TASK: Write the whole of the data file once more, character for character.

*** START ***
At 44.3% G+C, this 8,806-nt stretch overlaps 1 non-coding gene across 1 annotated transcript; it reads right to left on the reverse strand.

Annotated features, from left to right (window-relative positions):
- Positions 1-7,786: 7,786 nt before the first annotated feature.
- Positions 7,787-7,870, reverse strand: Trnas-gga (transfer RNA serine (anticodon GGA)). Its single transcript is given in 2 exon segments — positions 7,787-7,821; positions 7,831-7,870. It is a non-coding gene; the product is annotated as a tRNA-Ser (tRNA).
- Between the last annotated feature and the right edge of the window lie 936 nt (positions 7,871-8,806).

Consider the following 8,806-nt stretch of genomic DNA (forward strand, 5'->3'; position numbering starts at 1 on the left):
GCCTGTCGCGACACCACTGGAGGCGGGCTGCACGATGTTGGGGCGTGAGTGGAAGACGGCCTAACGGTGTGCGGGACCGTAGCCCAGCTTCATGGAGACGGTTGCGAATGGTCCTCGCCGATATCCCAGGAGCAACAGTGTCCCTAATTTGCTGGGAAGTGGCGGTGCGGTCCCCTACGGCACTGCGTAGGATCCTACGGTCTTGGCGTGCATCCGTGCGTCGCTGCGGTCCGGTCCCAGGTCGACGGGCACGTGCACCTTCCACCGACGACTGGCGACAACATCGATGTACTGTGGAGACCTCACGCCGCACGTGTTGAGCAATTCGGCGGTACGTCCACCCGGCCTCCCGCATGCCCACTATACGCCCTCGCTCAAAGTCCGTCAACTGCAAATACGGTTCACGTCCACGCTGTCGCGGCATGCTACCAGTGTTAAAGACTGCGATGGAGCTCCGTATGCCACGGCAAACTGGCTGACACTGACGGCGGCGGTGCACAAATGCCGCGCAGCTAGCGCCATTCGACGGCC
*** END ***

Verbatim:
At 44.3% G+C, this 8,806-nt stretch overlaps 1 non-coding gene across 1 annotated transcript; it reads right to left on the reverse strand.

Annotated features, from left to right (window-relative positions):
- Positions 1-7,786: 7,786 nt before the first annotated feature.
- Positions 7,787-7,870, reverse strand: Trnas-gga (transfer RNA serine (anticodon GGA)). Its single transcript is given in 2 exon segments — positions 7,787-7,821; positions 7,831-7,870. It is a non-coding gene; the product is annotated as a tRNA-Ser (tRNA).
- Between the last annotated feature and the right edge of the window lie 936 nt (positions 7,871-8,806).

Consider the following 8,806-nt stretch of genomic DNA (forward strand, 5'->3'; position numbering starts at 1 on the left):
GCCTGTCGCGACACCACTGGAGGCGGGCTGCACGATGTTGGGGCGTGAGTGGAAGACGGCCTAACGGTGTGCGGGACCGTAGCCCAGCTTCATGGAGACGGTTGCGAATGGTCCTCGCCGATATCCCAGGAGCAACAGTGTCCCTAATTTGCTGGGAAGTGGCGGTGCGGTCCCCTACGGCACTGCGTAGGATCCTACGGTCTTGGCGTGCATCCGTGCGTCGCTGCGGTCCGGTCCCAGGTCGACGGGCACGTGCACCTTCCACCGACGACTGGCGACAACATCGATGTACTGTGGAGACCTCACGCCGCACGTGTTGAGCAATTCGGCGGTACGTCCACCCGGCCTCCCGCATGCCCACTATACGCCCTCGCTCAAAGTCCGTCAACTGCAAATACGGTTCACGTCCACGCTGTCGCGGCATGCTACCAGTGTTAAAGACTGCGATGGAGCTCCGTATGCCACGGCAAACTGGCTGACACTGACGGCGGCGGTGCACAAATGCCGCGCAGCTAGCGCCATTCGACGGCC